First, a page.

Originally Posted by Realslowww
it's the wieght of the water that does the jumping not the weight of the clothes, when the water bleeds off and it is just the clothing it balances out and quits jumping.This is again, not correct. I do all my laundry. I know when the machine gets to jumping, and what causes it. It is as TN said- the clothes are piled heavily to one side throwing the basket out of balance. It never, ever jumps around with water in it because the agitation speed is so low.
I remember 20 or 25 years ago when the monster trucks were getting bigger and heavier then all the suddenly they used their heads and figured out well gee a Formula one car will stomp a Nascar in handling. gee I wonder why most of the reason is WEIGHT! so then they started ligtning the monster trucks up and then they handled the rough terrain much better and made much better times.Again, not a valid comarison. You are talking about two completely different things regarding energy and the transfer of it. A mower doesn't jump high in the air, nor weigh what the truck does, and the mower isn't depending on high tech suspension sytems to soften the impacts like the monster truck needs to have. High tech suspension, lighter weight truck= longer lasting truck when jumping over stuff. It has nothing to do with the smoothness of the ride.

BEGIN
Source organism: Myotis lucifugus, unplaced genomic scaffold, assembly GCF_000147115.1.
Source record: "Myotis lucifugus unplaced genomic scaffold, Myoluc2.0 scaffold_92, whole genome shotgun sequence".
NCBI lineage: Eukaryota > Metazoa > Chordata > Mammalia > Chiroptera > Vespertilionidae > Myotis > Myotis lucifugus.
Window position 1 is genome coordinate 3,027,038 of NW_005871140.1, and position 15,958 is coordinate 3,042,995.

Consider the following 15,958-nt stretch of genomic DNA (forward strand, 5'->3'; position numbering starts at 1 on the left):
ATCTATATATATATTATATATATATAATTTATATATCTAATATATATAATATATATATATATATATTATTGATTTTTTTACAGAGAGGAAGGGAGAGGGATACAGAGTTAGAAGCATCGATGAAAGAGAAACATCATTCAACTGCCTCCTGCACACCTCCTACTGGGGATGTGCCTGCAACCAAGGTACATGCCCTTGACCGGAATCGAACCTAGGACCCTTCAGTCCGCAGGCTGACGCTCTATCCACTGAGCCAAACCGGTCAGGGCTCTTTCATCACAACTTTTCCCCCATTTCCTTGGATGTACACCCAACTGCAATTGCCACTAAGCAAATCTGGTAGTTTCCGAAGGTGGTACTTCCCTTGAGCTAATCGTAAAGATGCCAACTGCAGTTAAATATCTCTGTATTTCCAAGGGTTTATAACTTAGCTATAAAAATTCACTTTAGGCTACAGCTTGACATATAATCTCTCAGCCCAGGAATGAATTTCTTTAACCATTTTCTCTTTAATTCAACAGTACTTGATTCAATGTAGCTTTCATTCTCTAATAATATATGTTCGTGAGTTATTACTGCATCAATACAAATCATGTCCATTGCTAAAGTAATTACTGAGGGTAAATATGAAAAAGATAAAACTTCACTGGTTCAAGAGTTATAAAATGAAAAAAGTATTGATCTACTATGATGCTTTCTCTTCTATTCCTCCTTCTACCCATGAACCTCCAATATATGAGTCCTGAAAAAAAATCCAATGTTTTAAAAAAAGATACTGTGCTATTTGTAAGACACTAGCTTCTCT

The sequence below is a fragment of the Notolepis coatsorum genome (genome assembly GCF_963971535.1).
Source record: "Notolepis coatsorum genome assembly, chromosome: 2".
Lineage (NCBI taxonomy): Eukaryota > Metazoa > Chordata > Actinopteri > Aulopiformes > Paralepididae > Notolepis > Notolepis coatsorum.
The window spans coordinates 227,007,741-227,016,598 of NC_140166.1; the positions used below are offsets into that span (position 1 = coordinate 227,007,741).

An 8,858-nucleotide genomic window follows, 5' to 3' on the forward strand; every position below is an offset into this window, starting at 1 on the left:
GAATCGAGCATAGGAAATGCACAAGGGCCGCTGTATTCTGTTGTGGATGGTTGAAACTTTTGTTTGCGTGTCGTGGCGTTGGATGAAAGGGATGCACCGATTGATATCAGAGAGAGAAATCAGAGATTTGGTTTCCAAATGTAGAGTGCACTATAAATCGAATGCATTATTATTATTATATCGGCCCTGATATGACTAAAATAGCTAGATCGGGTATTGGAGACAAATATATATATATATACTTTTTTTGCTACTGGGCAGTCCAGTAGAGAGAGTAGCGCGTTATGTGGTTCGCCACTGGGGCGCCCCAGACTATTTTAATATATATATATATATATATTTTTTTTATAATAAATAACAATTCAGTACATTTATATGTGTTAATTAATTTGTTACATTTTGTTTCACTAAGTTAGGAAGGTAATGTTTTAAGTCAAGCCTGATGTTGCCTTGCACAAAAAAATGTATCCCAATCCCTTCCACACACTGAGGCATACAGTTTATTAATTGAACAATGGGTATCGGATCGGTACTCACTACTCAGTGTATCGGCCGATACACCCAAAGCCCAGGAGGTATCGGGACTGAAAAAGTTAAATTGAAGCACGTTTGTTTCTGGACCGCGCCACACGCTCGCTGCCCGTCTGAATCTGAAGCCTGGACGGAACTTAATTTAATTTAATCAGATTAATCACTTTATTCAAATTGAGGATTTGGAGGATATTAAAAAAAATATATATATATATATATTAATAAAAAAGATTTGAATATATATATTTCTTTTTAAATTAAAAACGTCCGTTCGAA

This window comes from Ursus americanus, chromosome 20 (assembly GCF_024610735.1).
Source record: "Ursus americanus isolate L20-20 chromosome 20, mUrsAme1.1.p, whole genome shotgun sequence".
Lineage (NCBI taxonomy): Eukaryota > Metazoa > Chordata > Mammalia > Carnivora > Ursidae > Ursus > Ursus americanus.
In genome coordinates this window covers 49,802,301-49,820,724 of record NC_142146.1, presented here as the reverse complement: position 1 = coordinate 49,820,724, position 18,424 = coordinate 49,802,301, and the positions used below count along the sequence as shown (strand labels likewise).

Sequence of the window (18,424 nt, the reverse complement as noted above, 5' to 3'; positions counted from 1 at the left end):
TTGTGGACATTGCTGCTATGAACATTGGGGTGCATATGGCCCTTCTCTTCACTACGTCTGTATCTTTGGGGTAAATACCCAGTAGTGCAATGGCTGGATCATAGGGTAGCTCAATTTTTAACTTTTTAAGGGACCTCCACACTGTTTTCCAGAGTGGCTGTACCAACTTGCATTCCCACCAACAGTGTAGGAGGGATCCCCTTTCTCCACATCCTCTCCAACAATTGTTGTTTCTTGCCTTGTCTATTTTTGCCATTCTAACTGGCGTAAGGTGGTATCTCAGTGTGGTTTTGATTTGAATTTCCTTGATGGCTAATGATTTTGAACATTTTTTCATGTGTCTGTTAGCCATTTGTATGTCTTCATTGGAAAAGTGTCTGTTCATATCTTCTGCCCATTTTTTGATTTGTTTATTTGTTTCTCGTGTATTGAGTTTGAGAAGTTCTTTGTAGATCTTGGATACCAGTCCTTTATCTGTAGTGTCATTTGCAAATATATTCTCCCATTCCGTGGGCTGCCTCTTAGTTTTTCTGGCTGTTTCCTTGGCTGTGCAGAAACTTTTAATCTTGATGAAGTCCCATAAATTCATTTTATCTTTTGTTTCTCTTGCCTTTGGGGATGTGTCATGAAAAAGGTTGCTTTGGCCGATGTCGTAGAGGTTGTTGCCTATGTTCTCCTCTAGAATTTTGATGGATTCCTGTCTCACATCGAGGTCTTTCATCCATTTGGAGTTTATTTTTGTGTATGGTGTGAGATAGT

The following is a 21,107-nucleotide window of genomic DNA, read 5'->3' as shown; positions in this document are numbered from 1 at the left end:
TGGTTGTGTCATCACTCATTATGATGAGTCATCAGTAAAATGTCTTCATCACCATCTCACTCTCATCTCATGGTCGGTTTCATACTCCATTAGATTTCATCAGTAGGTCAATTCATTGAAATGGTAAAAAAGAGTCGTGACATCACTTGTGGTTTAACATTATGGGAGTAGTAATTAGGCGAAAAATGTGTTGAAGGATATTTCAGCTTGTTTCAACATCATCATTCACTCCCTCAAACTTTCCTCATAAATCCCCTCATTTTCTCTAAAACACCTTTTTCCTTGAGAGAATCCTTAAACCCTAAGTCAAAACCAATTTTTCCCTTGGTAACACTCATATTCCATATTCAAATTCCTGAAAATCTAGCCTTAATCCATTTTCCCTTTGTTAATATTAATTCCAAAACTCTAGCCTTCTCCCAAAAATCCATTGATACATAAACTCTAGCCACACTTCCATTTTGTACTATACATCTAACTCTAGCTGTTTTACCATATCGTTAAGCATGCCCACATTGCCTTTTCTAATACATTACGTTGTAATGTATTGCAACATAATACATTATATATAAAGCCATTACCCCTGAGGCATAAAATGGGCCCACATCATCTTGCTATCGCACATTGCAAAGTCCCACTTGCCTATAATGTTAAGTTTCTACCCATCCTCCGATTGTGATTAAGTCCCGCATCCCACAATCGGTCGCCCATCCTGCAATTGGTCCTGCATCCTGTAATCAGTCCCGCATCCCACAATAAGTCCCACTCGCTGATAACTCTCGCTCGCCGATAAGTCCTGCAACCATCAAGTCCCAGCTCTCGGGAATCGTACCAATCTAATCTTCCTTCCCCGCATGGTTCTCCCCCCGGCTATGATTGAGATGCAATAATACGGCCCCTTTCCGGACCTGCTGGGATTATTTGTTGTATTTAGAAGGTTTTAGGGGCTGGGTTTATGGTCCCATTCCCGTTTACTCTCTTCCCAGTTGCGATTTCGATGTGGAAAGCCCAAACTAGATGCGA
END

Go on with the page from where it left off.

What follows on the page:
Just like my quad and my 2 wheeler. My 2 wheelers will tear up the quad in rough terrain why well most of it is weight but 2 wheels compared to 4 helps as well in making it more agile. The quad beats the crap out of you compared to the 2 wheeler.Because the quad has at least two wheels banging off the ground compared to only one on the dirt bike
15 MPH is a good clip to hit stuff with no real suspension.
And I will Gaurantee you can make my 200 pound lighter 72 handle a good bit better over practically all terrain over the new Super because it is 200 pounds lighter, no dought the new mower is better but 200 pounds is 200 pounds. Simply not correct bro. A light mower in comparison to the mass of Earth, Mmmmm, which do you think will move away from the other, and at a faster clip? With no suspension involved to make things complicated- the answer is lighter- always.
As for the fluid in the tires, they don't just fill the bottom end. It is usually to at least 90%, but not more because there needs to be some air space for proper inflation, for both ride quality, and to make the tire flex better for traction in the fieldd. That way the rim is never exposed to air when using calcium chloride for weight, which would cause rust to form on the rim. Most are now using beet juice (Rim Guard) because it doesn't cause corrocsion, and costs less, but weighs more. Still, they fill the tire up to near the top. No weight tranfer or out of balance conditions that way, and tires filled to near full give far less road lope (hop) when transporting between fields.